In accordance with the principle of approximation of Armenia’s legislation to the EU acquis, the document covers a wide range of areas for bilateral cooperation. These are areas from political dialogue and reform and cooperation in the field of foreign and security policy to migration and asylum, border management, cooperation in areas of transport systems, environment and climate action to research, innovation and education.
The EEU membership leaves little room for Armenia to cooperate with third countries. More importantly, an economic union requires integration of economic, monetary and fiscal policies, it requires transmitting a large amount of national sovereignty to a supranational decision-making body. CEPA might not have the wide scope of a free trade agreement (or the DCFTA) but it does touch upon several aspects such as trade and trade related issues, sustainable development, enterprises, competition, subsidies, where it does not contradict Armenia’s agreement with the EEU. The economic cooperation was also included in the agreement and mentions that “the European Union and the Republic of Armenia shall facilitate the process of economic reform by improving shared understanding of the fundamentals of each economy and the formulation and implementation of economic policies.” The agreement also touches upon taxation in accordance with General Agreement on Tariffs and Trade (GATT) 1994 agreement and stresses the principles of transparency, exchange of information and fair tax competition.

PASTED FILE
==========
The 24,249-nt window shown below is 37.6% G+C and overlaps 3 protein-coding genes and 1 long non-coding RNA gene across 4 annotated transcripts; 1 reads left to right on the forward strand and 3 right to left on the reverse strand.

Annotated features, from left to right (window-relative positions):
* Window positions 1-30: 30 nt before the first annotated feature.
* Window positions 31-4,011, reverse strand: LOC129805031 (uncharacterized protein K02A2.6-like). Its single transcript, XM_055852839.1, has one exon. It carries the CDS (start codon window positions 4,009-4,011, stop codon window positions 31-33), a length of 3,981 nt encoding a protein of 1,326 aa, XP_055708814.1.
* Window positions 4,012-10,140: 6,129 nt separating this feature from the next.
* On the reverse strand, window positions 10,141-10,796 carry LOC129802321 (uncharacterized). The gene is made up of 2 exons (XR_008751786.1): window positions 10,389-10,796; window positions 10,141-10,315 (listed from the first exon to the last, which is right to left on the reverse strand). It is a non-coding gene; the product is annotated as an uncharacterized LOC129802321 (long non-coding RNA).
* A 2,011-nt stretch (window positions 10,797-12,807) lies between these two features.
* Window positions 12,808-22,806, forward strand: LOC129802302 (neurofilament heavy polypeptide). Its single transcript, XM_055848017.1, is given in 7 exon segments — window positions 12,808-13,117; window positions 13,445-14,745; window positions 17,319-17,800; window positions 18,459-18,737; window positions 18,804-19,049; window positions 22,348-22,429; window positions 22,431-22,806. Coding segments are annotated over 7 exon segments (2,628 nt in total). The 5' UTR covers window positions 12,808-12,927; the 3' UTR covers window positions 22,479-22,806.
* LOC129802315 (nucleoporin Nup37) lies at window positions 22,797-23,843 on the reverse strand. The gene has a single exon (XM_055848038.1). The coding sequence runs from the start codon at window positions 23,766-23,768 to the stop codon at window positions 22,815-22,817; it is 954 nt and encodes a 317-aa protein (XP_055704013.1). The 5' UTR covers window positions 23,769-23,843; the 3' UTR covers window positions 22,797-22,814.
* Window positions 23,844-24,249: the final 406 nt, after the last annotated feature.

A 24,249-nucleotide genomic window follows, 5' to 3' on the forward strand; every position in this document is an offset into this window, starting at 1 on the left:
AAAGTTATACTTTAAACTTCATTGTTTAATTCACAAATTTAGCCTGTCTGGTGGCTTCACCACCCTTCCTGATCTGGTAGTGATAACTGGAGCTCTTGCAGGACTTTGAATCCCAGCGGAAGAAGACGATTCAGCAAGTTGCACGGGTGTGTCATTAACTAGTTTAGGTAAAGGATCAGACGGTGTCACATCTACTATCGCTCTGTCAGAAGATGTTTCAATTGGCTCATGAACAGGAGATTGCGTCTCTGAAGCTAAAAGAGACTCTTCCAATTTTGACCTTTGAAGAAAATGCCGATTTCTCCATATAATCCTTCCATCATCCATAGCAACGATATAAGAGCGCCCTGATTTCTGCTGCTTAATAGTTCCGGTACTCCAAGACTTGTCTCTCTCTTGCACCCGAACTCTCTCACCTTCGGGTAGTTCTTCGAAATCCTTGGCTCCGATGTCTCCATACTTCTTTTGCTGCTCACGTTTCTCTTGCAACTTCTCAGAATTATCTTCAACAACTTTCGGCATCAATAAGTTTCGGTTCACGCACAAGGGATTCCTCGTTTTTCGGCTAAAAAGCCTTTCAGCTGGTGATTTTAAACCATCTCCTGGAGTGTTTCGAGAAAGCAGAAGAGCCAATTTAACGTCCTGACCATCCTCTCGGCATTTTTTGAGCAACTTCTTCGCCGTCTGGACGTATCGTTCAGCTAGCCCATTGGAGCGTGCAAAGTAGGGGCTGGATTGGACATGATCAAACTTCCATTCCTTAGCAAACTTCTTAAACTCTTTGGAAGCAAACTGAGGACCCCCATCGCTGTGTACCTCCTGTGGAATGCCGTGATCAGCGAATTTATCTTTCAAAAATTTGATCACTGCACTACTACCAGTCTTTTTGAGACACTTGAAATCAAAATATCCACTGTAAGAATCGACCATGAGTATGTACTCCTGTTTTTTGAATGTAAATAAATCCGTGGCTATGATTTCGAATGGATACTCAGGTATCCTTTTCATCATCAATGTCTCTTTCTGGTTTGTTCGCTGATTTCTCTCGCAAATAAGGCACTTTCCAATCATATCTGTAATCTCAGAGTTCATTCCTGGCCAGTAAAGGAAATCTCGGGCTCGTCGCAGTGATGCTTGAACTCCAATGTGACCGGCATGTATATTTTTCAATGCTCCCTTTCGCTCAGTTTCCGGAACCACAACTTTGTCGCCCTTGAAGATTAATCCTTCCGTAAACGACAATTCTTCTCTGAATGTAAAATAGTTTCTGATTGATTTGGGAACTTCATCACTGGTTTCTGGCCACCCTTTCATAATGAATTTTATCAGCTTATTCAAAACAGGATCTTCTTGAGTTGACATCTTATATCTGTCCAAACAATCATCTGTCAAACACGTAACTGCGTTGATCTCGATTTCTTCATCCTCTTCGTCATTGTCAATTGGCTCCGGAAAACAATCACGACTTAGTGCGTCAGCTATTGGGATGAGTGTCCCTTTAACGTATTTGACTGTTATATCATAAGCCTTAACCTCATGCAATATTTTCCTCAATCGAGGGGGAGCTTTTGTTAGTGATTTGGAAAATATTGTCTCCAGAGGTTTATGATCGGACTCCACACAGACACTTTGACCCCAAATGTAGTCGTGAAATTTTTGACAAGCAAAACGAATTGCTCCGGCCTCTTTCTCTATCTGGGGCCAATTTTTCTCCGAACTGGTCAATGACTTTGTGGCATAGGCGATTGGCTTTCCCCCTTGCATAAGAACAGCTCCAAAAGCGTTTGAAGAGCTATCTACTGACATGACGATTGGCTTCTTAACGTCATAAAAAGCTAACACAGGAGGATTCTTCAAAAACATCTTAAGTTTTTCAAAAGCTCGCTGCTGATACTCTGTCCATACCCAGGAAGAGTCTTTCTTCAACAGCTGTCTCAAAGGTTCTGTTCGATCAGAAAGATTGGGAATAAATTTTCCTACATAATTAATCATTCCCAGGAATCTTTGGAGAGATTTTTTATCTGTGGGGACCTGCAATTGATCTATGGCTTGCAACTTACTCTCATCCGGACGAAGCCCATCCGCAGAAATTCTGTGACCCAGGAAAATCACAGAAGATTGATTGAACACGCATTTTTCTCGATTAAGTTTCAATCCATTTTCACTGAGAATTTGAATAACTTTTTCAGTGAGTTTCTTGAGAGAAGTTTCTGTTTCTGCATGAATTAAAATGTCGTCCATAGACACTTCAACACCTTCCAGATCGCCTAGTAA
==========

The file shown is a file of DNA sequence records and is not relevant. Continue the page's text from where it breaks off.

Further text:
Another point of the agreement worth mentioning is the article on energy security and cooperation in respective areas, which includes civil nuclear sector safety, in accordance with “the specificities of the Republic of Armenia and focusing in particular on high levels of nuclear safety, on the basis of International Atomic Energy Agency (IAEA) standards and standards and practices of the European Union.” The agreement mentions the Medzamor nuclear power plant closure as part of the deal on nuclear sector safety, but also leaves room for flexibility mentioning the need for “taking into consideration its replacement with new capacity to ensure the energy security of the Republic of Armenia” as a prerequisite.
In general, CEPA leaves a lot of room for flexibility and interpretation. Being a strong political document the agreement might not have the depth of the Deep and Comprehensive Free Trade Agreement of 2013, but being a new framework for cooperation it underlines the EU’s flexible approach towards Armenia and respect for the country’s sovereign interests. At the same time, this is Armenia’s preferred framework and depth of integration, where a balanced foreign policy approach is possible.